arrowHome arrow Written arrow Interviews 1983 to 1986 arrow Countdown magazine talks to Richard and Marty Wednesday, 17 January 2018  
The Church
  All I ever wanted to see...was just invisible to me.
Lyrics (ext. site)
Discography (ext. site)
Image Gallery
Video and Audio
Guitar Tab (ext. site)
- - - - - - -
Buy Church Music
Contact Us
- - - - - - -
Old Shadow Cabinet
Top Sites

Official band site
Official Site


Discography and Lyrics
Discography, Lyrics, Tours


Hotel Womb - Bulletin Boards Dedicated to the Church Fan



Steve Kilbey's blog
Steve's blog

Immersion Music - Peter Koppes' label
Peter's Labels' Site


Spacejunk - Tim Powles 
Tim's Studio Site


Marty Willson-Piper's Official Homepage
Marty's Facebook


 Heliopolis - a Steve Kilbey site now hosted here

Steve Kilbey fan site, 

(archived here)

Countdown magazine talks to Richard and Marty Print E-mail
Wednesday, 01 January 1986

Countdown magazine talks to Richard and Marty in 1986, as Already Yesterday is being overlooked for radio airplay.


January 1986


The Resurrection Shuffle
by Mark Bradridge

The Church are the unsung heroes of paisley power. They stuck to their 12-string guitars whilst everyone around went synthpop. Mark Bradridge decides their time has arrived at last.

If you thought The Church had split up sometime last year, you might be forgiven. Or perhaps not. Misconceptions, it seems, run rife.

“And I know the reason,” says drummer Richard Ploog, “the media here is old, balding, sexist and overweight!

“Not you, of course…”

Gee, thanks. I’d also heard you’d left the group, Richard.

“I heard that too. It was even in RAM and On The Street. There’s never been any thought in my mind of leaving this group. I want to stick it out until the end.”

“If people paid a little more attention, there wouldn’t be these misconceptions,” says Marty Willson-Piper, he of the jangly 12-string Rickenbacker guitar.

Granted, but it’s been a quiet 18 months or so for Messrs Ploog, Willson-Piper, Kilbey and Koppes, whose last Australian recorded output (until now) had been the EP ‘Persia’, in mid-’84. Their last long-player was ‘Séance’ in early ’83. But The Church have in fact been quite busy.

Warner Brothers America signed the group in ’84, released a compilation album of the EPs ‘Remote Luxury’ and ‘Persia’, while the group toured there in the last half of that year promoting it.

The album topped the US college charts, but while not exactly earning them a Rolls Royce apiece, did give them a nudge in the credibility stakes.

The group spent most of 1985 writing, rehearsing and recording the new LP ‘Heyday’, their most concise, confident and consistently interesting effort to date. Even Kilbey’s trademark monotone has been overswept by the songs’ sheer potency.

The album was produced by Peter Walsh, chosen for his work on Simple Minds’ ‘New Gold Dream’ and Scot Walker’s much-ignored ‘Climate for Reason’.

“It’s much more focused,” says Richard. “We’ve done our mysterious bit, and our laid-back bit. Now it’s time for something more punchy, maybe more light-hearted, ‘deep without a meaning’.”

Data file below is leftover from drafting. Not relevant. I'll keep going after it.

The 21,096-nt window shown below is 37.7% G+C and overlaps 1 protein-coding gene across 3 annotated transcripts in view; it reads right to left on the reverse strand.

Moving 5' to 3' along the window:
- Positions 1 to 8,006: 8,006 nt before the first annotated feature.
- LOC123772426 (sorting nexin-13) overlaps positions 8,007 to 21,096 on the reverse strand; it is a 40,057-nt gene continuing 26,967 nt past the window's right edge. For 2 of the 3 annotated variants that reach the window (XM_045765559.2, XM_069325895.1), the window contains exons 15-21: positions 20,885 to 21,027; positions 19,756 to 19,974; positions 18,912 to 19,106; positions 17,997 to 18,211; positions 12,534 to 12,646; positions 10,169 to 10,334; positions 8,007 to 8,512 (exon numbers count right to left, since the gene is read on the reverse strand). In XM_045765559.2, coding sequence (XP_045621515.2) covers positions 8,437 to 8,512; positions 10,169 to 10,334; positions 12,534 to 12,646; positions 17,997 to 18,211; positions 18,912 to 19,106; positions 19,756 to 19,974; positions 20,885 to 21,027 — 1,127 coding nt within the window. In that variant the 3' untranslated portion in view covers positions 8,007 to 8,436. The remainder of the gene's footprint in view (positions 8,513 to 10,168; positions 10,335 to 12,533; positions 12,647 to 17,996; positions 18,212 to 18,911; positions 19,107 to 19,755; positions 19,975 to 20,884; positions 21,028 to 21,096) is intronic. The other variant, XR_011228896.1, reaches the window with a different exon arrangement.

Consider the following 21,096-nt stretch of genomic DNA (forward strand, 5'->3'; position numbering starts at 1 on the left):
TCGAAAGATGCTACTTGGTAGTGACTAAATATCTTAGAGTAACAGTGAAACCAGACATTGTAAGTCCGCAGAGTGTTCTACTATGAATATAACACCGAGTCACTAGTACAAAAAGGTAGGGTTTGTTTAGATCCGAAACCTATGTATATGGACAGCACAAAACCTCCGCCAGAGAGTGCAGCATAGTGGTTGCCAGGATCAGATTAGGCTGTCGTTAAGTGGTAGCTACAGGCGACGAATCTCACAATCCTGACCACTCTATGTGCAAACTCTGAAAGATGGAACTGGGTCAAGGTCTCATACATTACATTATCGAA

“It’s a first in that we all contributed to the music, while Steve did the lyrics. Because we decided to do it together, it’s come out better than anything we’ve done in the past,” says Marty. “Walsh brought out a lot in Steve. His voice really breaks through.”

The album was held back so it could be simultaneously released worldwide, to counter a previous confusion of various albums and EPs being released at different times in the US, Australia and Europe. The Church have now untangled themselves from their English label Carrere, who Marty says held on to them for four years “and did absolutely nothing”. The relationship did at least give the group showings in the independent charts as the UK, then Europe, started championing the group’s neo-psychedelia.

Warners, it seems, see The Church as part of the much-hyped “new guitar movement”, alongside the likes of REM, Lone Justice, Rain Parade, etc.

“It’s just another pigeonhole,” says Richard. “We’re not that ‘new’ for a start. We were doing this when it was very out of date and everyone was into synth-pop.”

Are you amused to see similarly-inspired music now coming into favour?

Marty: “Not really amused. More frustrated.”

Richard: “In a way frustrated, but if we get our due respect and success which I think we deserve worldwide, then OK. If not, it would be unjust.”

It’s likely The Church will be given “Paisley Pioneers” status, while the superlatives are directed at their US peers.

Richard: “But that’s usually the case. If you look through rock history, that was the fate of the best groups. Hopefully we won’t go down in history as that.”

One factor which might impede The Church’s progress (in this country anyway) is mainstream radio. Apart from, say, ‘Unguarded Moment’ and ‘Almost With You’, their singles have been met with breathtaking indifference by AM programmers.

At time of writing, the new ‘Already Yesterday’ seemed destined for the same fate.

Marty: “If they don’t know that our single is worth playing, then that’s their bloody great loss. It’s just ridiculous. I don’t have any grudges, but if they don’t want to play our records, I don’t know what we can do about it. I just hope we can somehow fit into their silly system.”

Richard: “There’s been a lot of talk of ‘Australian product first’, but that’s not the case. It’s a superficial attitude, and a lot of groups who aren’t played here are raved about overseas—they’re forced to go over there.”

Like The Church?


Transcribed by Mike Fulmer

Last Updated ( Tuesday, 28 March 2017 )
Most Read

Mambo is Free Software released under the GNU/GPL License.
design by
Page was generated in 0.025577 seconds: Left = 0.010147, Top = 0.010056, Main=0.010497, Right = 0.014556 Bottom=0.010642

0 queries executed